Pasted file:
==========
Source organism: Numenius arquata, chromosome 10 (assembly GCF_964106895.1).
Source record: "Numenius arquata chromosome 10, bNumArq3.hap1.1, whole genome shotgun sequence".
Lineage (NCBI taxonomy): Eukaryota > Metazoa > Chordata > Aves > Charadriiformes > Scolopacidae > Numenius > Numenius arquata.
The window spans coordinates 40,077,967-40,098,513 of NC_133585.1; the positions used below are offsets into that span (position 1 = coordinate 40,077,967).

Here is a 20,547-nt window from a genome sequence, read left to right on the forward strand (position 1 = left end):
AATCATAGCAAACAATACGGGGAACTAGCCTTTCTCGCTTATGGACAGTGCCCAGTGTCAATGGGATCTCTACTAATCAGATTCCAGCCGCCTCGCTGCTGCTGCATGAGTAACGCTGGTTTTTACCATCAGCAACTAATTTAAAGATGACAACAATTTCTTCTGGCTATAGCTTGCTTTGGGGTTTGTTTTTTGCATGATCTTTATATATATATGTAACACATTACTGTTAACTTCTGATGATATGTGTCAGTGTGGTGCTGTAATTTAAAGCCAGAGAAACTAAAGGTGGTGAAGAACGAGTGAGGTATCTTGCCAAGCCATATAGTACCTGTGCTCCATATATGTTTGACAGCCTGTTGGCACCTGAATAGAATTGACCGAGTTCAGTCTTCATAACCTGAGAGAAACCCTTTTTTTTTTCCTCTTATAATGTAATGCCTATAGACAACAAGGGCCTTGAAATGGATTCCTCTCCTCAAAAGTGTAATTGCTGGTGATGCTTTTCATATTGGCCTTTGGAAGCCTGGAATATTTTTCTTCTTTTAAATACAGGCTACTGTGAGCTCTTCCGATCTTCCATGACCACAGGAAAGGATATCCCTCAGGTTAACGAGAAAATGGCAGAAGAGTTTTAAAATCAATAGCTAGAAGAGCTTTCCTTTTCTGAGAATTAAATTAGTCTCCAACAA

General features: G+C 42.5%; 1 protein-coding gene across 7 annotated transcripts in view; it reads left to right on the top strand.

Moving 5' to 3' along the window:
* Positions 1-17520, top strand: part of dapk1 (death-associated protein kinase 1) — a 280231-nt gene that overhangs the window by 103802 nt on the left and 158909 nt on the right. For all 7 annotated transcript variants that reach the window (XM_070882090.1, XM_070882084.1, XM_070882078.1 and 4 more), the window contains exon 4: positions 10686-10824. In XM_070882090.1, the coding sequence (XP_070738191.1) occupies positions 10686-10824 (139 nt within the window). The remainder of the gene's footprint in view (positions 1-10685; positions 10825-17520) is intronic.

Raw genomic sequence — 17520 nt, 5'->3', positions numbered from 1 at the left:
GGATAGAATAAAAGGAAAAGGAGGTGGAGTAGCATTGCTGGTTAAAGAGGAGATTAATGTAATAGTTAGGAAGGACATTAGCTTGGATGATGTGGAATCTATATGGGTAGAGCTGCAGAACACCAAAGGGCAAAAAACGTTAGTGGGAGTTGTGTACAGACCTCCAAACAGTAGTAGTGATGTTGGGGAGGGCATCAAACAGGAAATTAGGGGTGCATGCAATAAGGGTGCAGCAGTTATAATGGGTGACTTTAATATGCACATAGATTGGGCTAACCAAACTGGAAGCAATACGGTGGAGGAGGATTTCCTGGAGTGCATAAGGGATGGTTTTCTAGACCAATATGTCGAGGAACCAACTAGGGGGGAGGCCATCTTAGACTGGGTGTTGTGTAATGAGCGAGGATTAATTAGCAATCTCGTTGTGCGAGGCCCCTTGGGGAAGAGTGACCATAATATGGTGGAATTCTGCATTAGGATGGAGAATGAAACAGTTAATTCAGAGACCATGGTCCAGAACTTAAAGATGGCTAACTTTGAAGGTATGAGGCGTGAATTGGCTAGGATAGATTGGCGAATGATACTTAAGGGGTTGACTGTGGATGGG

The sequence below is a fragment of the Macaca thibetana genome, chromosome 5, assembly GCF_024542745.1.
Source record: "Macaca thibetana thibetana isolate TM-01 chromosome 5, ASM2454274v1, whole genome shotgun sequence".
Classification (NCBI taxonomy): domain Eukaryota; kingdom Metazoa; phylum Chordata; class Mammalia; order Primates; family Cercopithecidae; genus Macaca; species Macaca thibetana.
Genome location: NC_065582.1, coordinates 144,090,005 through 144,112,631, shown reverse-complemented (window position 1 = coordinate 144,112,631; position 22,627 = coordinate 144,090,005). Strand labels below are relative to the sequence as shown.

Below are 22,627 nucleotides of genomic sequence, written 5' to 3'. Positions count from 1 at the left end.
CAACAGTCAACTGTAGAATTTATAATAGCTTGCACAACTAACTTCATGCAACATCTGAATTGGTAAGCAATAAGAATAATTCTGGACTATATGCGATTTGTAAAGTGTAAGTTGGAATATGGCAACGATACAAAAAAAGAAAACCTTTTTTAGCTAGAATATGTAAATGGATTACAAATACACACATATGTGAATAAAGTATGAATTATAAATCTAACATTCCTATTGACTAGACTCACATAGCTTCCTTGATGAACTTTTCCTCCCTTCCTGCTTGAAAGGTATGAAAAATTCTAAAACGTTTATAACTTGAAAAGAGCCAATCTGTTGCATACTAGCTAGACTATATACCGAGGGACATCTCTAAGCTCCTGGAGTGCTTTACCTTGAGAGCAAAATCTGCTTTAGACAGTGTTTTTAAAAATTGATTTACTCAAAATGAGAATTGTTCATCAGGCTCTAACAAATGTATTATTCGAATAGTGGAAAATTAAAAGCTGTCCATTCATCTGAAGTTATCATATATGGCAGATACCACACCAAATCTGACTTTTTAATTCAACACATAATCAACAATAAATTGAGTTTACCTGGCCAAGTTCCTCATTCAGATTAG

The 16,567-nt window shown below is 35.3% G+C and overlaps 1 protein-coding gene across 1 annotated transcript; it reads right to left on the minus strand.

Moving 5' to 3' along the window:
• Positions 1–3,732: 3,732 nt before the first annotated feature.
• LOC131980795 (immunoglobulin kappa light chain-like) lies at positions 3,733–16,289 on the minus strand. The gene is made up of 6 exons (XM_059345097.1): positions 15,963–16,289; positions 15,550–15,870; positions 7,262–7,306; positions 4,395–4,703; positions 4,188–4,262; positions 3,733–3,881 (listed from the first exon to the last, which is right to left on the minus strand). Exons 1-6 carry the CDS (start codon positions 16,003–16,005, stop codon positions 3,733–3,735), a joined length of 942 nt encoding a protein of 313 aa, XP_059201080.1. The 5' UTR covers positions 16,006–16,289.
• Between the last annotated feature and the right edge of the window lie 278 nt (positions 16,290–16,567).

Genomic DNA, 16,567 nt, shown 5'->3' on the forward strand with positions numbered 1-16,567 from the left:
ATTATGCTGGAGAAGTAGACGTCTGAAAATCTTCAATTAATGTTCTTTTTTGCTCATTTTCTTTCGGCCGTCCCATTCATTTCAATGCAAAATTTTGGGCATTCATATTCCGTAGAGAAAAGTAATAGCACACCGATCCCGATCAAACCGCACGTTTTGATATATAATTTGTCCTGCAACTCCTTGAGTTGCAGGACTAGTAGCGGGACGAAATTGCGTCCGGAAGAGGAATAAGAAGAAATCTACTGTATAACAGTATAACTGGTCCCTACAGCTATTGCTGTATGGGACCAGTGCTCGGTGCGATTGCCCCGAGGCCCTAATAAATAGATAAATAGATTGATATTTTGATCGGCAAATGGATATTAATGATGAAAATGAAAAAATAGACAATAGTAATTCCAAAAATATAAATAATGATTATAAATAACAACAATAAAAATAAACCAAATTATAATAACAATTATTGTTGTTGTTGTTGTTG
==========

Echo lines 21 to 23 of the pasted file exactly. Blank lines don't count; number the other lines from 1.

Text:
• LOC131980795 (immunoglobulin kappa light chain-like) lies at positions 3,733–16,289 on the minus strand. The gene is made up of 6 exons (XM_059345097.1): positions 15,963–16,289; positions 15,550–15,870; positions 7,262–7,306; positions 4,395–4,703; positions 4,188–4,262; positions 3,733–3,881 (listed from the first exon to the last, which is right to left on the minus strand). Exons 1-6 carry the CDS (start codon positions 16,003–16,005, stop codon positions 3,733–3,735), a joined length of 942 nt encoding a protein of 313 aa, XP_059201080.1. The 5' UTR covers positions 16,006–16,289.
• Between the last annotated feature and the right edge of the window lie 278 nt (positions 16,290–16,567).

Genomic DNA, 16,567 nt, shown 5'->3' on the forward strand with positions numbered 1-16,567 from the left: